LRBI Checklist In-School Suspension (ISS) In-School .

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LRBI ChecklistIn-School Suspension (ISS)In-School Suspension (ISS)IDefinitionn-school suspension (ISS) is a behavior reduction technique with which a student is removedfrom his/her classroom and required to work in anenvironment with a minimum of privileges. It is aless-restrictive alternative to sending studentshome, and it permits better supervision of pupilswhile they are in suspension—somewhat like adetention hall. Adequate space and personnel tomanage the suspension room limit the use of thisintervention.Things to Do Organize resources. Set up in-schoolsuspension. Conduct in-schoolsuspension.Level II1

LRBI ChecklistIn-School Suspension (ISS)OrganizeOrganize resources.resources.Choose an isolated location that provides amplespace for the ISS program. An isolated location,such as a separate classroom, is useful in removing a problem behavior student from peers andactivities that can reinforce the student.Also, the location must have enough space to fit allstudents assigned to ISS. Individuals who mustwait until space is available will likely continue tomisbehave. They may think, “Why be good if I’mgoing to ISS anyway?” Consequently, ISS is mosteffective when used immediately after a studentmisbehaves.Choose staff members to supervise the program.You may decide to rotate in-staff members duringtheir planning/preparation time. Better yet, a fulltime person whose only job is to supervise the ISSroom provides consistency to the program. Unfortunately, in many schools, this option is notfeasible. Consider funding sources or grants thatmight be available to hire a full-time or severalpart-time supervisors.SetSet upup in-schoolin-school suspension.suspension.Identify what infractions or misbehaviors qualify astudent for ISS.Typically, thesebehaviors include:Use caution. Avoid referring studentsto ISS for minor infractions, which canreduce the program’s effectiveness.Level II Fighting Substance us Vaendalism Classroom d Disrupefiantionsceof te Skacheippinrtruan g classes orcy Repeated tar Fadineilingssscho to atteol ornd aflunchtedeten rtion2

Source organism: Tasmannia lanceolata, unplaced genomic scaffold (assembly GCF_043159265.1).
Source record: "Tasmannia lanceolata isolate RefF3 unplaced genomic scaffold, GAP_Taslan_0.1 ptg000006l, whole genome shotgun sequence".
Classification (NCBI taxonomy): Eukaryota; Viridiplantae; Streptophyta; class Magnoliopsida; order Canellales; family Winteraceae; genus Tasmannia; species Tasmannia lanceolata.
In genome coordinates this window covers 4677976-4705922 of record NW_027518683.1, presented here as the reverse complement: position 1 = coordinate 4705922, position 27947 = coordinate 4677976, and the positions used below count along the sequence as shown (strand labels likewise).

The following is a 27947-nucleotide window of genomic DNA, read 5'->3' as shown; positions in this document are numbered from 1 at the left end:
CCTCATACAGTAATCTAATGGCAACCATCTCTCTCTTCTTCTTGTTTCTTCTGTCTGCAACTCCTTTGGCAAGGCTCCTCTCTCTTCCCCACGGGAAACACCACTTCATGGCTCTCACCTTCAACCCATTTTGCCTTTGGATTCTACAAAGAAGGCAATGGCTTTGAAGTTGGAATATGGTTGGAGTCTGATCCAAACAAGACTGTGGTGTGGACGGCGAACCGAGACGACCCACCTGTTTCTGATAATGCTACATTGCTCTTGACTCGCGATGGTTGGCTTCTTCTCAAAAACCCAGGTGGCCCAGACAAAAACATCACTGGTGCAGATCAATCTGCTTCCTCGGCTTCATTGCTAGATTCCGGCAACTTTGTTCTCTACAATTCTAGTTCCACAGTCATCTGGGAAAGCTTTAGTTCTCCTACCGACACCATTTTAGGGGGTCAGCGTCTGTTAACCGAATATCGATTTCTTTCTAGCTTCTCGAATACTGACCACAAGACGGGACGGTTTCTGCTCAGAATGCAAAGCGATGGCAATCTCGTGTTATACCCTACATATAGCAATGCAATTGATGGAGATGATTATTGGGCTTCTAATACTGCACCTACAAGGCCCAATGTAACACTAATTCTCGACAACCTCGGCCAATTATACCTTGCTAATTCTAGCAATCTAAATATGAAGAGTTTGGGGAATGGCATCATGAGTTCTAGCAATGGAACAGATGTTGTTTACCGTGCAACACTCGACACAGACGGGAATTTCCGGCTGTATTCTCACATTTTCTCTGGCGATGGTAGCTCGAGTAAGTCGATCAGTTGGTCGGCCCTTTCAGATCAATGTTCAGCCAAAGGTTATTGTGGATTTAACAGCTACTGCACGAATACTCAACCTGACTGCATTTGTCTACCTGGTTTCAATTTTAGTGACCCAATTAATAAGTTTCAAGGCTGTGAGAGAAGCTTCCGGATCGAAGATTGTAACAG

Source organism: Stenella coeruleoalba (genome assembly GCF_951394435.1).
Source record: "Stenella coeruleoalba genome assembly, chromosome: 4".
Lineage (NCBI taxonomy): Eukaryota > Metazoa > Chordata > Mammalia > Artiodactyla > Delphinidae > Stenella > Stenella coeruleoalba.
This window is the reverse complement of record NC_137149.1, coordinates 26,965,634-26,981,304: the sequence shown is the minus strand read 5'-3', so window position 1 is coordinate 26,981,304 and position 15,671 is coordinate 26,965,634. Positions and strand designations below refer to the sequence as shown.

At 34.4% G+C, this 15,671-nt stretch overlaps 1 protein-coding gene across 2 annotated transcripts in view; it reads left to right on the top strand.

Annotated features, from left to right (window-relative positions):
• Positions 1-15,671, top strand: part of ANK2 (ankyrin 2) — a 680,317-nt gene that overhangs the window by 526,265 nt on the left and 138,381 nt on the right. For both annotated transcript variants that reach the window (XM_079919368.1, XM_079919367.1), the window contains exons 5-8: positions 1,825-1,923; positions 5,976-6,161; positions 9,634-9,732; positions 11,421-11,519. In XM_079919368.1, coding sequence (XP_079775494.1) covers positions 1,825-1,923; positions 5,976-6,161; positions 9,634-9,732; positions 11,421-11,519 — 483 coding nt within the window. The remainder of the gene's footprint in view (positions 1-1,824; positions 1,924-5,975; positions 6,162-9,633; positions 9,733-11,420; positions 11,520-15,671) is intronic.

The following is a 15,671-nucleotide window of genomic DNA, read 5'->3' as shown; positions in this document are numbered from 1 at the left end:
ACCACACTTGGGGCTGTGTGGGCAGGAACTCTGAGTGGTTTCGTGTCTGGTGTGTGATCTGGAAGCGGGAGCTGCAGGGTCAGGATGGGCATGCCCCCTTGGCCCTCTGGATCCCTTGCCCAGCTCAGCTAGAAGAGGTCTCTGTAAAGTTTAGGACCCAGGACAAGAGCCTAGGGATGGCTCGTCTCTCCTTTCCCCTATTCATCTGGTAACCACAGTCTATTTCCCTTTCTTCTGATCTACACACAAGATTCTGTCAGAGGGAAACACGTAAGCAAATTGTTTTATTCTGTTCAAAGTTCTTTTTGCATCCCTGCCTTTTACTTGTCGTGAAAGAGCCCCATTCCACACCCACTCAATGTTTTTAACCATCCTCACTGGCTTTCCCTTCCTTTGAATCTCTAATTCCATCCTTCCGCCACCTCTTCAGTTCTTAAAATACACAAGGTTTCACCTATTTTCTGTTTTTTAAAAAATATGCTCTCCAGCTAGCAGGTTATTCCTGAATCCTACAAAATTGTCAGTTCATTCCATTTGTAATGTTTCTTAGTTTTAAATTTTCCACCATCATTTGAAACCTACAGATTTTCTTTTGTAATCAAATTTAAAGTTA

LRBI ChecklistIn-School Suspension (ISS)Decide who can refer a student to ISS. Someschools stipulate that based on a teacher’s request,only the school administrator can determinewhether a student has earned ISS. In contrast,other schools simply require a teacher’s or parent’sreferral to admit a student.Create guidelines to determine how long studentsmust remain in ISS. The length of stay willdepend on how severely the student misbehaves.Some secondary schools range student infractionsfrom 1 to 5 days, the average being 3 days. Ofcourse, the severity of a certain infraction willvary from student to student. However, generalguidelines are important to maintain overallconsistency throughout the program.Clearly post your ISS rules. For example:ISS Rules1. No talking to other students.2. Raise your hand to request help.3. No sleeping.4. Stay in your seat.5. Work on your school assignments.REMEMBER: Review the rules with studentsbefore they start their ISS time. Also, considerwhat to do if students break the ISS rules—perhaps a parent conference, out-of-school suspension, or additional ISS time. For instance, if Annerefuses to work, stop the clock. In other words,only when Anne is on-task do you count it towardfulfilling her required time in ISS. Similarly, ifAndy leaves his seat, add 5 minutes to his totaltime.Level II3

LRBI ChecklistIn-School Suspension (ISS)Arrange for students to work on class assignmentswhile in ISS. Often, students who attend ISS arestruggling academically. So it’s important to notlet them get further behind.One way to get assignments to students in ISS isby notifying the office staff. In turn, they informthe student’s teachers who send the assignmentsto the office as quickly as possible.Better yet, let students assigned to ISS collecttheir own work. Simply offer an incentive, such asa time reduction, for those who bring all theirclass assignments to the ISS room.ConductConduct in-schoolin-school suspension.suspension.When a student’s misbehavior qualifies for ISS,follow these steps:Stepmisb 1. Explaistud ehavior o n to theent ascn op curred. tudent wportuThenhatStepnityto re give thechild 2. Informspond.and is assigne the parthe rednequir to ISS. ts thatSted leStepngth tate the r heireof strules 3. Revieway. asonthos and con with thee rules. sequence studentths forStepbrea e ISSkingstud 4. Collecent wtill wo assignmrk on entsStepdurin that threstr 5. Makeeg ISSoomar.rthesebrea angemkbe d are bas s and lu ents forienbeha pendent c rights a ch. Remviorenonwhile the st d shoul mber,in IS udent d not’s woS.rk orLevel II4